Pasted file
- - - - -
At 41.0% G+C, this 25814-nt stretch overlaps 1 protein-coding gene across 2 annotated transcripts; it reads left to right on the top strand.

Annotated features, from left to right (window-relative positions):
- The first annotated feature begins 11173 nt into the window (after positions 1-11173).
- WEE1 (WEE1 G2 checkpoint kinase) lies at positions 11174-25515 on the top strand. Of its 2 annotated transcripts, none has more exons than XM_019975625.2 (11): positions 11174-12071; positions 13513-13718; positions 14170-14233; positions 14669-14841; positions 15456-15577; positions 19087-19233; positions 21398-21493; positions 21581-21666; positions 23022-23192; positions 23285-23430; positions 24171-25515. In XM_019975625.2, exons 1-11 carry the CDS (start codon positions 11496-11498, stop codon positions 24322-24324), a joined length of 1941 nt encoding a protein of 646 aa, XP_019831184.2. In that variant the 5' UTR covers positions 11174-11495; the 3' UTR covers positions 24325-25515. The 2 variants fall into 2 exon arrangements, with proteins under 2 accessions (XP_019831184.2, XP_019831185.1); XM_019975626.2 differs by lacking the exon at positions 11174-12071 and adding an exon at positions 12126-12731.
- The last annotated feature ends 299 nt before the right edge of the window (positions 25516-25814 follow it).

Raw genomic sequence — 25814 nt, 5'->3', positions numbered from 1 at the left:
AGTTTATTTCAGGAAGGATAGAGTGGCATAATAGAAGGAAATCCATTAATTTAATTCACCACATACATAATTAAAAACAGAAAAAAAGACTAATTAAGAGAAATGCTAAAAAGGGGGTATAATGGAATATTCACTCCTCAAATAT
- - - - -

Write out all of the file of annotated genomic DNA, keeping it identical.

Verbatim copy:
At 41.0% G+C, this 25814-nt stretch overlaps 1 protein-coding gene across 2 annotated transcripts; it reads left to right on the top strand.

Annotated features, from left to right (window-relative positions):
- The first annotated feature begins 11173 nt into the window (after positions 1-11173).
- WEE1 (WEE1 G2 checkpoint kinase) lies at positions 11174-25515 on the top strand. Of its 2 annotated transcripts, none has more exons than XM_019975625.2 (11): positions 11174-12071; positions 13513-13718; positions 14170-14233; positions 14669-14841; positions 15456-15577; positions 19087-19233; positions 21398-21493; positions 21581-21666; positions 23022-23192; positions 23285-23430; positions 24171-25515. In XM_019975625.2, exons 1-11 carry the CDS (start codon positions 11496-11498, stop codon positions 24322-24324), a joined length of 1941 nt encoding a protein of 646 aa, XP_019831184.2. In that variant the 5' UTR covers positions 11174-11495; the 3' UTR covers positions 24325-25515. The 2 variants fall into 2 exon arrangements, with proteins under 2 accessions (XP_019831184.2, XP_019831185.1); XM_019975626.2 differs by lacking the exon at positions 11174-12071 and adding an exon at positions 12126-12731.
- The last annotated feature ends 299 nt before the right edge of the window (positions 25516-25814 follow it).

Raw genomic sequence — 25814 nt, 5'->3', positions numbered from 1 at the left:
AGTTTATTTCAGGAAGGATAGAGTGGCATAATAGAAGGAAATCCATTAATTTAATTCACCACATACATAATTAAAAACAGAAAAAAAGACTAATTAAGAGAAATGCTAAAAAGGGGGTATAATGGAATATTCACTCCTCAAATAT